Apple ProRes RAW also comes in two varieties; ProRes RAW HQ and ProRes RAW. ProRes RAW HQ has data rates that fall between ProRes 422 HQ and ProRes 444, where as ProRes RAW has data rates between ProRes 422 and ProRes 422 HQ - this allows the users to still shoot in RAW but at a given data rate to suit your video editing style, obviously the higher data rate the more removability you will have over your final image .

Which should you use?

(Image credit: Apple)

After hearing of the control in post-production offered by RAW files, it would mean that ProRes RAW is always the best choice. Where the highest image quality is required, such as feature film production or high-end drama, then ProRes RAW is the way to go, and it would be my own personal choice.

However, ProRes is still frequently used in production and it is a common acquisition format for television shows where tight schedules benefit from the simpler post-production workflows of ProRes. Similarly, if you are handing over footage to a client for post-production then ProRes may be more suitable.

ProRes can also be recorded in log as well as Rec709 formats suitable for grading. However, attributes such as white balance and ISO are burned in to the footage and cannot be changed, unlike when shooting with ProRes RAW.

ProRes is also widely available as a recording format in a number of cameras, while most high end video cameras, expect dedicated cinema cameras can only record ProRes RAW through an external recorder. For a solo filmmaker, this extra piece of kit may take you longer to setup and manage during filming.

Processing ProRes RAW footage also needs more computing power than ProRes , so ProRes might be a more suitable solution if you need to edit on a laptop or have a less powerful editing system. However, there is no denying the sheer control and "safety net" shooting RAW brings you, for instance if you accidentally moved your ISO dial while filming or shutter angle for expose you can re-gain all that back to a viewable and editable state, where as that footage would remain forever useable when shooting standard ProRes. So, the choice is ultimately down to your workflow, editing station or laptop and if your camera can shoot in RAW or not. A lot of factors, but either codec can produce outstanding visuals.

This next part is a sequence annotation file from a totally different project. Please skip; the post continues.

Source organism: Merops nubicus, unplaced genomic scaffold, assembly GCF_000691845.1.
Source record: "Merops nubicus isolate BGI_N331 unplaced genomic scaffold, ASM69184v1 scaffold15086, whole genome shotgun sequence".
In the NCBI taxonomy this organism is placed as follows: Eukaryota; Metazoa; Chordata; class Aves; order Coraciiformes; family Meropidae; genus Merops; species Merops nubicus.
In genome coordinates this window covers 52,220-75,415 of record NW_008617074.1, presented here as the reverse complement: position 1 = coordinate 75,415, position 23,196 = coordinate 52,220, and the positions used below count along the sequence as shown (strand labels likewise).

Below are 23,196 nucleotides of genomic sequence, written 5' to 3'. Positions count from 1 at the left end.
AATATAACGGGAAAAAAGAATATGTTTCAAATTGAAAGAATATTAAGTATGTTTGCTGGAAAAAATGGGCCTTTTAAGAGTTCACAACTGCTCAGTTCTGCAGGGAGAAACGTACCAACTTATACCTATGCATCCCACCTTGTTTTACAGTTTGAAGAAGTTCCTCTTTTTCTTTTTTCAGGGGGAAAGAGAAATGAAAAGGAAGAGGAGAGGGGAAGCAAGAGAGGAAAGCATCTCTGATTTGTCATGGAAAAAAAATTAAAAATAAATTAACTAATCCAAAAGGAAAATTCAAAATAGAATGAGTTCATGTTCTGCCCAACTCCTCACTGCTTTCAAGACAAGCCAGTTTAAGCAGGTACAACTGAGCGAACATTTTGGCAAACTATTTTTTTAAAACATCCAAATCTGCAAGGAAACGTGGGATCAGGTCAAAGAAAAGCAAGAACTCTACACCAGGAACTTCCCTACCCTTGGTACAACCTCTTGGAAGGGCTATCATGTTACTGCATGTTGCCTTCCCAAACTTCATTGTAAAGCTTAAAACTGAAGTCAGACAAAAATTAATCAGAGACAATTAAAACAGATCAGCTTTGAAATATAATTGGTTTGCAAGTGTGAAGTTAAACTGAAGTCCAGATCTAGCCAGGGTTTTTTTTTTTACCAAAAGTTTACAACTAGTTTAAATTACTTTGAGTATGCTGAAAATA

Read more:

Best Netflix-approved cameras (opens in new tab)
Best cinema cameras (opens in new tab)
Final Cut Pro X review (opens in new tab)
Best video editing software (opens in new tab)
Best wireless follow focus (opens in new tab)

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Sebastian Oakley
Sebastian Oakley

For nearly two decades Sebastian's work has been published internationally. Originally specialising in Equestrianism, his visuals have been used by the leading names in the equestrian industry such as The Fédération Equestre Internationale (FEI), The Jockey Club, Horse & Hound and many more for various advertising campaigns, books and pre/post-event highlights.


He is a Fellow of The Royal Society of Arts, holds a Foundation Degree in Equitation Science and is a Master of Arts in Publishing.  He is member of Nikon NPS and has been a Nikon user since the film days using a Nikon F5 and saw the digital transition with Nikon's D series cameras and is still to this day the youngest member to be elected in to BEWA, The British Equestrian Writers' Association. 


He is familiar with and shows great interest in medium and large format photography with products by Phase One, Hasselblad, Alpa and Sinar and has used many cinema cameras from the likes of Sony, RED, ARRI and everything in between. His work covers the genres of Equestrian, Landscape, Abstract or Nature and combines nearly two decades of experience to offer exclusive limited-edition prints to the international stage from his film & digital photography.